Over there (generally within sight, or 20 miles or so)
Way over there (requires a significant trip to reach)


The notation “´–” indicates the proceeding prefix is voiced through assimilation.
It should be noted that proximals can occur with infixed verbal objects both of the explicit and
implicit kind. In other words, they may appear with noun-verbs infixed as direct objects into
transitive verbs as well as with infixed direct object profixes which stand for the direct object. In both
instances the proximal affix appears before the form it modifies, just as in normal usage:

Sananhastsiqxéhets aTsuwášáréšáwéts nananhaxaha’ła

Sananánaqxéhets aTsuwášáréšáwéts nananhaxaha’ła

I heard that Stargazer burnt down that holly
tree over there on the top of that mountain.
I heard that Stargazer burnt down that
(animate) thing over there on the top of that

5.4.8. `–sé- “But Not…”
There is an additional noun affix which must be treated, the infix `–sé- “but not…” The way
that Srínawésin creates negative sentences will be further discussed in section 7.3. Evidential
Sentence Enclitics, but this infix is part of verb-noun morphology so must be treated here. As will
be shown below, Srínawésin sentences are almost without exception entirely positive in nature or
entirely negative in nature, such as:

Saxinix sa wísyewíwánets na
Hux sawtsqsáthits áqxra

He/she was able to catch that salamander (Positive)
But he/she didn’t want to eat it

Srínawésin: The Language of the Kindred

The exception to this positive/negative duality in the language is found in the infix `–sé-
“but not…” Essentially, this infix negativises not the entire sentence, as the evidential enclitics do,
but rather only the word to which it is attached, keeping the sentence positive (or negative) but excluding
it from the positive (or negative) nature of the sentence, which retains its initial state. For instance
the two sentences below:

Sawała sa wíheyunwánets’łá

Sawała sa wíheyunwánets annésésruthax’łá

I heard that he/she/you leapt upon that
grasshopper and caught it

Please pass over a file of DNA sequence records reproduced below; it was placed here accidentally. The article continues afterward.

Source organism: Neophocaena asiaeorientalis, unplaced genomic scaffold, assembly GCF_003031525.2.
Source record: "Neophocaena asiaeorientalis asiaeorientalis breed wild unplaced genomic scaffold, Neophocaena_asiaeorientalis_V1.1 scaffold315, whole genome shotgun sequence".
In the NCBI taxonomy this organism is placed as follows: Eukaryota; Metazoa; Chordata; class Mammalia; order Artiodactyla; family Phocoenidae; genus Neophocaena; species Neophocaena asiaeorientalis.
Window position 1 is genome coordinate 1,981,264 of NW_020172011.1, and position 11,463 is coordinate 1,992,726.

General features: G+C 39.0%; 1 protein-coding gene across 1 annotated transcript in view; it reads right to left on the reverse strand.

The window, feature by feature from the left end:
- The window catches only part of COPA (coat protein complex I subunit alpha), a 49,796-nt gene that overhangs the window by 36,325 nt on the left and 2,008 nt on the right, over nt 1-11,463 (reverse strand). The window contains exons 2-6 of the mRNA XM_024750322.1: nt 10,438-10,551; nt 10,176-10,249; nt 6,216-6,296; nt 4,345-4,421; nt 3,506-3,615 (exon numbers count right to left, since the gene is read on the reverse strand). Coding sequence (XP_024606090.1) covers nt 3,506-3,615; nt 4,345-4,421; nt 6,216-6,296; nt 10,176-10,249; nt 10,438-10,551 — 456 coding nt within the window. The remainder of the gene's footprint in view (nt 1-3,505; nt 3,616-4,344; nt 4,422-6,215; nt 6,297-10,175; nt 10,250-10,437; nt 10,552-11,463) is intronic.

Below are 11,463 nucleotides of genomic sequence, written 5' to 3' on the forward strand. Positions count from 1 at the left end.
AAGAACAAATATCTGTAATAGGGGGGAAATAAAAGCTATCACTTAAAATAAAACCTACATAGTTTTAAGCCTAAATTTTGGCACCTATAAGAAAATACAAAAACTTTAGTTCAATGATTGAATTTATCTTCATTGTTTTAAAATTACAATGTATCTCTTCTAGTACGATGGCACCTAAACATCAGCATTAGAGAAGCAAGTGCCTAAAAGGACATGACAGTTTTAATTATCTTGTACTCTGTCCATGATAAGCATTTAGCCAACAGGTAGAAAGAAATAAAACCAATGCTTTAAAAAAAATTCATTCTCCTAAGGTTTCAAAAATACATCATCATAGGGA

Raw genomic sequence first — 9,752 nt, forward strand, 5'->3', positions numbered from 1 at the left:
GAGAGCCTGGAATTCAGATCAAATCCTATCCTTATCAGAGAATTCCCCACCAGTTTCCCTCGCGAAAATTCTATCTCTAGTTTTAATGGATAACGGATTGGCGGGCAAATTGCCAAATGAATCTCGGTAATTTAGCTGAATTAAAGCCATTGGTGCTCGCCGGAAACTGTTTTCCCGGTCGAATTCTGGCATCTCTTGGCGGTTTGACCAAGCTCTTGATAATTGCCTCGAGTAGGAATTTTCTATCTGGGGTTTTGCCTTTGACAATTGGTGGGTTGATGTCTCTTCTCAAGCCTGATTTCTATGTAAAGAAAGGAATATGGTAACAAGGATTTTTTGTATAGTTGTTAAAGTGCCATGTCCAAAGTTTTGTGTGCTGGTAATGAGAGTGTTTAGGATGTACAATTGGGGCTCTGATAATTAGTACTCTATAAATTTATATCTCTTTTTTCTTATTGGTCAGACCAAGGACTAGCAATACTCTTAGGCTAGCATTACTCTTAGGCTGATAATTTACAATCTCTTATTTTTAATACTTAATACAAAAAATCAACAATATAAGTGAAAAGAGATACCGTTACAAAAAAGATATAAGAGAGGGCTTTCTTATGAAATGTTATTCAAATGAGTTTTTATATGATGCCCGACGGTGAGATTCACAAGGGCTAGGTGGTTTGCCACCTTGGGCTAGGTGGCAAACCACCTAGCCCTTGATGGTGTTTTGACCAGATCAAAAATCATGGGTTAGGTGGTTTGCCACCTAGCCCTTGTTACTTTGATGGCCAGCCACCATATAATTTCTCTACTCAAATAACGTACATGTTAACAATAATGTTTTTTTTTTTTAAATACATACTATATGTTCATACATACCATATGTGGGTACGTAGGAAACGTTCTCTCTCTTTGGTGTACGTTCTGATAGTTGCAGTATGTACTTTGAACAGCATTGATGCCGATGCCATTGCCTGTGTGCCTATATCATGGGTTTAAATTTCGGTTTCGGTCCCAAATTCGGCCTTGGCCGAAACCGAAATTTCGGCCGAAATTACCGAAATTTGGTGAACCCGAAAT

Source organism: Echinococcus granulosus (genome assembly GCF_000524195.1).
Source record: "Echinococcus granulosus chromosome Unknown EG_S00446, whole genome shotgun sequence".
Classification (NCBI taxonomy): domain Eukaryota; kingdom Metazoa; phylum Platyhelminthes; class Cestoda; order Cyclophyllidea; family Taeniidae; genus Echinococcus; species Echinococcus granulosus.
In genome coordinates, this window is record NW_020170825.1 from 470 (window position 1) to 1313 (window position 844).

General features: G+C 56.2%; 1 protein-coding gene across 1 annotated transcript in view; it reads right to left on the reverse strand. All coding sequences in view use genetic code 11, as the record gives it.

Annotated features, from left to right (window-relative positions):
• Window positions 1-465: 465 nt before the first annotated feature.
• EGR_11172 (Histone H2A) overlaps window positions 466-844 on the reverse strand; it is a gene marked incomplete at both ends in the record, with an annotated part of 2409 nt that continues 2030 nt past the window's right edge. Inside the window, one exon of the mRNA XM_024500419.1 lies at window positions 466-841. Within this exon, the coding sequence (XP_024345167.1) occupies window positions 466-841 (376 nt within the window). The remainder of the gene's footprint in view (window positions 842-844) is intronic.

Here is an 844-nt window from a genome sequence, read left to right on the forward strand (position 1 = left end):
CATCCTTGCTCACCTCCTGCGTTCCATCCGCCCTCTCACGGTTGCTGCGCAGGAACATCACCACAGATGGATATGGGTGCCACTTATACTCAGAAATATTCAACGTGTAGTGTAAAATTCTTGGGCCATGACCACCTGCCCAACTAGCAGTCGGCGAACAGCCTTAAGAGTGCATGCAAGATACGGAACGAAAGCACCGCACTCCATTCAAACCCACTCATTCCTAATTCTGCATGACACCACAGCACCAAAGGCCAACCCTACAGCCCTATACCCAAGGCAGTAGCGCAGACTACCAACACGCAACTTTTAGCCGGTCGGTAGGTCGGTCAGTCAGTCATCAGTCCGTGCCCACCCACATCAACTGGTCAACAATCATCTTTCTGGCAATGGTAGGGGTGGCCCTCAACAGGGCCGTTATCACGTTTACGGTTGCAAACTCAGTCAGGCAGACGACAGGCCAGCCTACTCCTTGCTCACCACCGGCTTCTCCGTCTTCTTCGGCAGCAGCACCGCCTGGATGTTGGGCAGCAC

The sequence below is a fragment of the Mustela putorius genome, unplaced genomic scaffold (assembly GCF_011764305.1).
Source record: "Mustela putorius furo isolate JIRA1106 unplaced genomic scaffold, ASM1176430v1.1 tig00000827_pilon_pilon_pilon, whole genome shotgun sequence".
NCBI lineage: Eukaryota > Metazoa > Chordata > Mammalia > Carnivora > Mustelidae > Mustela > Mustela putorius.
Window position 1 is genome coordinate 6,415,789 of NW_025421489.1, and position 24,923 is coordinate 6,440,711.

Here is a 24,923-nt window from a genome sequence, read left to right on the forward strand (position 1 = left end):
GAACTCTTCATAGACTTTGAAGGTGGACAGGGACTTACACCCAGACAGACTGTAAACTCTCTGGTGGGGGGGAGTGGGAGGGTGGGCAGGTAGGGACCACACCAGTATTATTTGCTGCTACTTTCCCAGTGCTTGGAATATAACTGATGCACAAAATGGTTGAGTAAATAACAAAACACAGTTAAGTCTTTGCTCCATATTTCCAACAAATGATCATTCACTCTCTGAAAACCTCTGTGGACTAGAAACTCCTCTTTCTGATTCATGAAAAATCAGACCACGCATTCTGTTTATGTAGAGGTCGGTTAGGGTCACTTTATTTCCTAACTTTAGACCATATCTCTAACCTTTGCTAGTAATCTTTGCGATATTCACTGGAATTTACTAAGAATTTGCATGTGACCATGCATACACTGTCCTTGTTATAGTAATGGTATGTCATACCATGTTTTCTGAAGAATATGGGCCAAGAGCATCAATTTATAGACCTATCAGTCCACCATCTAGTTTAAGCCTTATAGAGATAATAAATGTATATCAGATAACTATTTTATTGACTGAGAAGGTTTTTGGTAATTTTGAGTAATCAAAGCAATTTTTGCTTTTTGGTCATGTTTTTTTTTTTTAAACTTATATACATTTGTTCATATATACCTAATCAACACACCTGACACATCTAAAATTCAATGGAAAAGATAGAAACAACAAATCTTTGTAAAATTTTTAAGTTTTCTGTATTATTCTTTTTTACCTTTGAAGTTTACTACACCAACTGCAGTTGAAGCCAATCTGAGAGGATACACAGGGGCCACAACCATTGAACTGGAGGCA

I heard that he/she/you leapt upon and
catch that grasshopper but not the male

The first sentence is entirely positive in nature, it states that the speaker heard that a certain
action happened, i.e. that a dragon leapt upon a grasshopper and caught it. The second sentence is
different with the inclusion of annésésruthax ‘but not the male rabbit’ which is indicated as the object
of the true-verb wána- ‘to catch.’ The infix `–sé- excludes the word to which it is attached (anne—
sruthax ‘the male rabbit’) and removes it from the sentence’s otherwise positive nature. Generally
this can be translated into English as “but not.” This form can be used with a negative statement:

Sawała sa wíheyunwánets annésésruthax qsa’łá

I heard that he/she/you did not leap upon
and catch that grasshopper but instead on
the male rabbit.

As in modern English, the inclusion of two negative statements (one indicated by the
evidential qsa and the second by the infix `–sé-) makes a positive statement, at least as regards the
second element. Essentially, since the entire sentence is negative due to the evidential qsa the
inclusion of `–sé- makes a double negative (in regards only to what it is attached to) and thus
reverses the general negative quality of the sentence but only to the noun to which applies. This is
honestly one of the most confusing aspects of Srínawésin, at least to me. The infix `–sé- voices the
vowel immediately proceeding it just like the various proximal infixes and only occurs on verb-nouns
never on true-verbs. Morphologically, this infix always occurs immediately after a verb-noun’s noun
prefix, whether it is a subject, object, reflexive object marker, locative, directive or other prefixes as

(Vocative) + {Noun Prefix + `–sé-) + (Proximal) + (Inalienable Possessive) + [ROOT


This is because this infix negativises the relationship between a verb-noun and the rest of the
sentence and is therefore logically prior to all other conditions and qualities of that verb-noun,
whether it is the verb-noun’s proximity, possessive nature, plurality or so on. This infix can be
attached to any type of verb-noun and although “but not” is the most common way of translating it,